Given that this car is on the smaller side, everything's a little bit tight, such as the center-console armrest cubby, which doesn't hold much, and the backseat isn't a place where big people will be able to spread out. But in some ways that's part of the allure of a car like the RS5 Sportback. It's on the snug side, but like that old shirt you love so much, it still fits.
The shirt analogy also applies to the exterior of the car, but this one is designed more show off those abs you've working on at the gym. Audi has been making a point of further differentiating its RS line, and while it's still a restrained look, the Audi "singleframe" grille and front fascia are far more aggressive than on the base A5 line. Add on the matte-aluminum optic carbon package ($5,000) and the Dynamic package ($3,350) and you'll get all of the good-looking stuff, including the sweet 20-inch five-spoke forged wheels wrapped in 275/30-size summer performance rubber, multiple carbon accents, and the sport exhaust system with black tips. And things are going to get even more aggressive with the RS cars to come if the America-bound RS6 Avant is any indication.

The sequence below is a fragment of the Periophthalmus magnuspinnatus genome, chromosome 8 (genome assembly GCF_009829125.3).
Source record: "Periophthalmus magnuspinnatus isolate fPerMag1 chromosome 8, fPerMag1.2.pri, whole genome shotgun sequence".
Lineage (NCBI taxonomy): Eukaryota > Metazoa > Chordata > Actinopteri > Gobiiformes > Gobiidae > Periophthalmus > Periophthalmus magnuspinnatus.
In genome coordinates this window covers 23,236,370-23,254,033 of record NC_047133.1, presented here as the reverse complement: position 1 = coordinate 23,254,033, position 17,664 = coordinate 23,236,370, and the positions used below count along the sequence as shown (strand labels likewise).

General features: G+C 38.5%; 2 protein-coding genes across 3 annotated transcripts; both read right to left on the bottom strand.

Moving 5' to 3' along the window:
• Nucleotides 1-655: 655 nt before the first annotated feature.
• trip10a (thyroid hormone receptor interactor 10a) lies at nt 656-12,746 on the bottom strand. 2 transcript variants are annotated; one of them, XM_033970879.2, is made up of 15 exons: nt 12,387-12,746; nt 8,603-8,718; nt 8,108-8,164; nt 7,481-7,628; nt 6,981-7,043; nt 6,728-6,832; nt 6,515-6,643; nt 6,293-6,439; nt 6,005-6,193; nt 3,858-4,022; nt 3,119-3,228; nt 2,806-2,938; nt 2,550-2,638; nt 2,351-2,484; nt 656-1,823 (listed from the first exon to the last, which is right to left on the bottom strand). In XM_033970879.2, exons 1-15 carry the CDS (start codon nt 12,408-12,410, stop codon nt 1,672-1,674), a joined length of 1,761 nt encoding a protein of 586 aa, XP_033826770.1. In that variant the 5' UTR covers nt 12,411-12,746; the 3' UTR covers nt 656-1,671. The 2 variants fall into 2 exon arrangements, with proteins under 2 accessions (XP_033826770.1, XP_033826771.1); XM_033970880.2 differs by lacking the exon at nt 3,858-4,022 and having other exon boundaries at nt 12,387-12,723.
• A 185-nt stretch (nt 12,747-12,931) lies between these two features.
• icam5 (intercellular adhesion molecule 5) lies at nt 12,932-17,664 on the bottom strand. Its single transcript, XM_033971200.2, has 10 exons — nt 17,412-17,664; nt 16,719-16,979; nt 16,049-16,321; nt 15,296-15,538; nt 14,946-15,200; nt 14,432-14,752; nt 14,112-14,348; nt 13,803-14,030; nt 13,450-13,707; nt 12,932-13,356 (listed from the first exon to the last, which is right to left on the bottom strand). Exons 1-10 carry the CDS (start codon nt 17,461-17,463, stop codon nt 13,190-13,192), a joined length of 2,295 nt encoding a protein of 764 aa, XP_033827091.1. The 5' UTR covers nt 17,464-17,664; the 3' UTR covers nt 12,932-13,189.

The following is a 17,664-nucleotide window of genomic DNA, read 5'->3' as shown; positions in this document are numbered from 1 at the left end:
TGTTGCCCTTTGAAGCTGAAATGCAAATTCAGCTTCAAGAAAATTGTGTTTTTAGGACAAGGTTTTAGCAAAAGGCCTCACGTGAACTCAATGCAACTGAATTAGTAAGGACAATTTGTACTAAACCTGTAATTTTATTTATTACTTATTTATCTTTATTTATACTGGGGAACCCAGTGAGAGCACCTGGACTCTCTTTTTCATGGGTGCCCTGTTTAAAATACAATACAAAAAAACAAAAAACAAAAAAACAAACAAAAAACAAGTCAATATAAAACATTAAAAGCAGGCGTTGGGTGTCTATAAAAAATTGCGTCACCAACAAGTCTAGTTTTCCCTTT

By now you may have noticed a lot of options that came with the Navarra Blue ($695) car we had for the long weekend. The base price of the 2019 Audi RS5 Sportback is $75,195. Add on all the add-ons, many of which we wouldn't want to delete, and you're looking at $96,990. That's a lot of scratch, but it's also a lot of car—one that has few peers in the space. Admittedly, that space is merely a niche, but if you're looking for a grand tourer with tons of bite, style, and functionality, then you may want to look the RS5 Sportback's way.
2019 Audi RS5 Sportback Specifications
|PRICE||$96,990 (as tested)|
|ENGINE||2.9L twin-turbo DOHC 24-valve V-6; 444 hp @ 5,700-6,700 rpm, 443 lb-ft @ 1,900-5,000 rpm|
|LAYOUT||4-door, 5-passenger, front-engine, AWD sedan|
|EPA MILEAGE||18/26 mpg (city/hwy)|
|L x W x H||188.3 x 73.4 x 54.6 in|